• Hold a kindness day at work.

We never know when our act of kindness will have a profound effect. A smile, letting someone go ahead of us at the grocery till when they have just a few items, being present in the time we have with another person, making a phone call to check how someone is doing – these are simple but effective ways of touching another person’s heart. Acts of kindness are definitely a pathway to spirit at work. So, go ahead and find a way to make someone’s day, every day.

Adapted from my book Rethinking Your Work: Getting to the Heart of What Matters.

Want to learn more? Sign up for our monthly newsletter where we will explore this topic in more detail. Read the book Rethinking Your Work and learn how to create spirit at work.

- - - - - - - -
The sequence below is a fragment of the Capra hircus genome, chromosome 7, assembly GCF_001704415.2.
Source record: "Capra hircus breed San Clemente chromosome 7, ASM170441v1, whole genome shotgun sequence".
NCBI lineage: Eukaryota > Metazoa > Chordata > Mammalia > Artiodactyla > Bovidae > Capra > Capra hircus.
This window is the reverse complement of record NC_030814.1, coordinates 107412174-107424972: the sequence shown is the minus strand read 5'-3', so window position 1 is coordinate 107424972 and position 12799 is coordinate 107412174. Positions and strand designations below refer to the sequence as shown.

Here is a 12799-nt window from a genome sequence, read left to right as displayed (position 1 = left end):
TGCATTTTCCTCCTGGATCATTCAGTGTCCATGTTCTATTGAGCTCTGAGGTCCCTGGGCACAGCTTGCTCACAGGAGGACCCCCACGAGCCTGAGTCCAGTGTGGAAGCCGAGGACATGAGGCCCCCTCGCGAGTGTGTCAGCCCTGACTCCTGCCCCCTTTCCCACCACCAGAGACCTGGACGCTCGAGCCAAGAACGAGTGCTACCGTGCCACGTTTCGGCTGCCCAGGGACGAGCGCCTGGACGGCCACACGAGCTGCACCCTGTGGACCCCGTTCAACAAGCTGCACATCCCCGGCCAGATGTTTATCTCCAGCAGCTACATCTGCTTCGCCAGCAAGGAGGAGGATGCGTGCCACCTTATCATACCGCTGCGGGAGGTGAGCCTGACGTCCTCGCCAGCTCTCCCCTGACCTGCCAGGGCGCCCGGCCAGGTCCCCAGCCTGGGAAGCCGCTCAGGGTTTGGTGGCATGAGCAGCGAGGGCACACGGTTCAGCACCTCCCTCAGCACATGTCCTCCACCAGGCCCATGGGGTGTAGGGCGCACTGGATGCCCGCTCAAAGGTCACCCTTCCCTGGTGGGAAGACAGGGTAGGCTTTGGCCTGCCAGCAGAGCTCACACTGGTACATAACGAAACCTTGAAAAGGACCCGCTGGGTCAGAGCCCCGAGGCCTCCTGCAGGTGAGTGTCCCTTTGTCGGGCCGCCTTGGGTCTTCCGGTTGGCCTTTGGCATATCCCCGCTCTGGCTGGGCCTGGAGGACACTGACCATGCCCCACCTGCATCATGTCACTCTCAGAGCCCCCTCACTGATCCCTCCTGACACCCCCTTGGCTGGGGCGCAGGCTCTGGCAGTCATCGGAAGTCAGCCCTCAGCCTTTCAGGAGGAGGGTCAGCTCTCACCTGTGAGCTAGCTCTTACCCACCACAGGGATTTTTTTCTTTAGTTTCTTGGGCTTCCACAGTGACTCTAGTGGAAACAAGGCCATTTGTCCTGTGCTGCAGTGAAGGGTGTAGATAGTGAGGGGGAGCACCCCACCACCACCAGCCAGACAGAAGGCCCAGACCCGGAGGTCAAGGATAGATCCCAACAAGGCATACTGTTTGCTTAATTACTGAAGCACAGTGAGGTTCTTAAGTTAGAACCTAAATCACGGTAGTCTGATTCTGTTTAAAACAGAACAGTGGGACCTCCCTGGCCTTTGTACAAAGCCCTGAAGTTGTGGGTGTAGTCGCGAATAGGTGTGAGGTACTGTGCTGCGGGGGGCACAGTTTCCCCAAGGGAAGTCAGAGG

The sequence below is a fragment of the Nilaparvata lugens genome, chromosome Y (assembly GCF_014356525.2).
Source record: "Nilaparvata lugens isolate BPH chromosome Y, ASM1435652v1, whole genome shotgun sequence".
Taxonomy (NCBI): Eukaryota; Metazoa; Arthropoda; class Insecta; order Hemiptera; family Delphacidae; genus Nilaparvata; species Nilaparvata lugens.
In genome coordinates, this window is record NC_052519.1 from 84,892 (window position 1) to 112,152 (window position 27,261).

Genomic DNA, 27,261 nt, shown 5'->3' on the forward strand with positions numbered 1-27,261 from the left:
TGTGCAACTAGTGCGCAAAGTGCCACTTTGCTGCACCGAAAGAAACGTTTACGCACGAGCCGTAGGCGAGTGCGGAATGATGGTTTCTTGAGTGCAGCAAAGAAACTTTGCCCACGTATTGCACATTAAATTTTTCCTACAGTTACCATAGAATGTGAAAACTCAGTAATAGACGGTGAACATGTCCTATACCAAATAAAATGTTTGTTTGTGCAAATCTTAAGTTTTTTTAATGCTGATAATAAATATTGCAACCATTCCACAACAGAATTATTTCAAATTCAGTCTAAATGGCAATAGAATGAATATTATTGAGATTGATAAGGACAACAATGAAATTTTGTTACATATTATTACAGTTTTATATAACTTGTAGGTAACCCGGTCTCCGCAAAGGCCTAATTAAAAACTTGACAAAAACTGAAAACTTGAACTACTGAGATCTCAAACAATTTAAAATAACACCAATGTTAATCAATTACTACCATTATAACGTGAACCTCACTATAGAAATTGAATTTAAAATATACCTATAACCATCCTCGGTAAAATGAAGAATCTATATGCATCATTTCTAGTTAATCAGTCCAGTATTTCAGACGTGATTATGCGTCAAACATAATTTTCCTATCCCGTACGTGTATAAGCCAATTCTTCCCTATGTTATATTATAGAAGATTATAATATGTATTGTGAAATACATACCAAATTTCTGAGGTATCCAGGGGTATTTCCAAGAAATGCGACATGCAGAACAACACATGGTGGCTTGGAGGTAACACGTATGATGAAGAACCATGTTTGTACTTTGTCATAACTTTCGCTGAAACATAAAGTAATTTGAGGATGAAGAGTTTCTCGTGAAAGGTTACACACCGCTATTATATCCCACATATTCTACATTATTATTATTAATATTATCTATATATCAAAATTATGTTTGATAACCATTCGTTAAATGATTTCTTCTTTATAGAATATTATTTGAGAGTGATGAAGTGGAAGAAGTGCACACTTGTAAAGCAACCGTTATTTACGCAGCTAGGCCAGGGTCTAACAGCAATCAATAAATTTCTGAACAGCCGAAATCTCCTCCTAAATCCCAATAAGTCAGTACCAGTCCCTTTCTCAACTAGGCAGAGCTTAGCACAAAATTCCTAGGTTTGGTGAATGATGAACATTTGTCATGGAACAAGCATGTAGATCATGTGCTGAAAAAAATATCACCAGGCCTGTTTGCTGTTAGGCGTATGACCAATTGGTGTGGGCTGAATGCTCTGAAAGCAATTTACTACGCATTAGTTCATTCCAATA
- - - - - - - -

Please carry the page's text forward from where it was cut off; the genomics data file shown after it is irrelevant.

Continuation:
Val Kinjerski, PhD, is a leading authority in the field of employee engagement and on the topic of “spirit at work.” A consultant, agent of change and professional speaker, she helps companies and organizations increase employee retention and boost productivity by reigniting employees’ love for their work. Check out her Spirit at Work Program and Inspired Leadership training at www.kaizensolutions.org. Val is the author of Rethinking Your Work and Rethinking Your Work Guidebook. Available now at www.rethinkingyourwork.com.

Follow ValKinjerski on Twitter
Bookmark and Share

Tags: , , , ,
Posted in Employee Wellbeing: Refilling the Cup, Getting to Spirit at Work | Comments (0)

What are you thinking?

February 7th, 2011

There is never a moment when we are not thinking — and our thoughts are either positive or negative. Unfortunately, we tend to have more negative than positive thoughts. In fact, we have at least 65,000 thoughts a day and sixty-five percent of them are negative.